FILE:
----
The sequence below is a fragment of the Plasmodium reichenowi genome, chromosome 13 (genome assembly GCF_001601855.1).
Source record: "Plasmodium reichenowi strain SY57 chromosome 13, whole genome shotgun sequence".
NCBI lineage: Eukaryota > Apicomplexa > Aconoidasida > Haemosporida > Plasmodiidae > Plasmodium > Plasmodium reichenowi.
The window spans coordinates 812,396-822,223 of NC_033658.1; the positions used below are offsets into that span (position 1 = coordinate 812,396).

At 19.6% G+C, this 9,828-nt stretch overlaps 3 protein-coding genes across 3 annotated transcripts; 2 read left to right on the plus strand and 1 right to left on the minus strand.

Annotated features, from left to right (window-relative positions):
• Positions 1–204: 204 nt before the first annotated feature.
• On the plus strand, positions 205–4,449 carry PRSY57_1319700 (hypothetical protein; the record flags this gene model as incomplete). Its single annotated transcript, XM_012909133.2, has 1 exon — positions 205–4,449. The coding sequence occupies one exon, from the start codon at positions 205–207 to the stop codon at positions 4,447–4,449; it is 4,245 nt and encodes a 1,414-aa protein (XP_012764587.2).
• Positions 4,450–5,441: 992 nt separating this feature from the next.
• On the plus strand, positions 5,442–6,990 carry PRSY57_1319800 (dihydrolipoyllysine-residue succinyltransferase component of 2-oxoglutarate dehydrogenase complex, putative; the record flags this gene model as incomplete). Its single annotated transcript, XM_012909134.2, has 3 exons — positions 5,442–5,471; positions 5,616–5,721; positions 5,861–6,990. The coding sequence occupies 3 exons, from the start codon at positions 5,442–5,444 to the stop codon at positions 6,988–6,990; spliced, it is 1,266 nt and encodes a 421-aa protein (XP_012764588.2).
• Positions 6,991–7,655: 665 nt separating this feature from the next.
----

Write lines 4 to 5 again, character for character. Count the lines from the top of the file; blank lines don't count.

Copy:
The window spans coordinates 812,396-822,223 of NC_033658.1; the positions used below are offsets into that span (position 1 = coordinate 812,396).

At 19.6% G+C, this 9,828-nt stretch overlaps 3 protein-coding genes across 3 annotated transcripts; 2 read left to right on the plus strand and 1 right to left on the minus strand.